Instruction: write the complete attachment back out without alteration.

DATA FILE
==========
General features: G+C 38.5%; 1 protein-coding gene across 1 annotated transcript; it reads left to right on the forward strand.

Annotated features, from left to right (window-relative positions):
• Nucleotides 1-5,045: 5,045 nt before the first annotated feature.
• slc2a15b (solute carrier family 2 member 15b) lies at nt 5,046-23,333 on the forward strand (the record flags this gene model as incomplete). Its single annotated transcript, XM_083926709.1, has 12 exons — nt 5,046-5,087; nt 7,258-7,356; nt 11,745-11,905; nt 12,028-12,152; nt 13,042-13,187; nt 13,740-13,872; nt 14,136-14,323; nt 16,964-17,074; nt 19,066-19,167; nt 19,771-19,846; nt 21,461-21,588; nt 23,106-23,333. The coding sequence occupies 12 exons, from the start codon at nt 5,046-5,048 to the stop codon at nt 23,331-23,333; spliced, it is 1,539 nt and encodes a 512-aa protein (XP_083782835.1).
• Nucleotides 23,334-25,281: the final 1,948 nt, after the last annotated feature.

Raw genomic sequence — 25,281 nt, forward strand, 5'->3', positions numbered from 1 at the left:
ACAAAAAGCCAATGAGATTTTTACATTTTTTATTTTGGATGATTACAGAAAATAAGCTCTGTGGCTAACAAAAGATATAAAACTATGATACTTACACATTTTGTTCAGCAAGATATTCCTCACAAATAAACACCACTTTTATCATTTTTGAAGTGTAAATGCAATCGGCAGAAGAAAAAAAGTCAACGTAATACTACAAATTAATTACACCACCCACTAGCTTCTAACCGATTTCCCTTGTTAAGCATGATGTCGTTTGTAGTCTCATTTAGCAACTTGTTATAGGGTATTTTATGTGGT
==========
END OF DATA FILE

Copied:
General features: G+C 38.5%; 1 protein-coding gene across 1 annotated transcript; it reads left to right on the forward strand.

Annotated features, from left to right (window-relative positions):
• Nucleotides 1-5,045: 5,045 nt before the first annotated feature.
• slc2a15b (solute carrier family 2 member 15b) lies at nt 5,046-23,333 on the forward strand (the record flags this gene model as incomplete). Its single annotated transcript, XM_083926709.1, has 12 exons — nt 5,046-5,087; nt 7,258-7,356; nt 11,745-11,905; nt 12,028-12,152; nt 13,042-13,187; nt 13,740-13,872; nt 14,136-14,323; nt 16,964-17,074; nt 19,066-19,167; nt 19,771-19,846; nt 21,461-21,588; nt 23,106-23,333. The coding sequence occupies 12 exons, from the start codon at nt 5,046-5,048 to the stop codon at nt 23,331-23,333; spliced, it is 1,539 nt and encodes a 512-aa protein (XP_083782835.1).
• Nucleotides 23,334-25,281: the final 1,948 nt, after the last annotated feature.

Raw genomic sequence — 25,281 nt, forward strand, 5'->3', positions numbered from 1 at the left:
ACAAAAAGCCAATGAGATTTTTACATTTTTTATTTTGGATGATTACAGAAAATAAGCTCTGTGGCTAACAAAAGATATAAAACTATGATACTTACACATTTTGTTCAGCAAGATATTCCTCACAAATAAACACCACTTTTATCATTTTTGAAGTGTAAATGCAATCGGCAGAAGAAAAAAAGTCAACGTAATACTACAAATTAATTACACCACCCACTAGCTTCTAACCGATTTCCCTTGTTAAGCATGATGTCGTTTGTAGTCTCATTTAGCAACTTGTTATAGGGTATTTTATGTGGT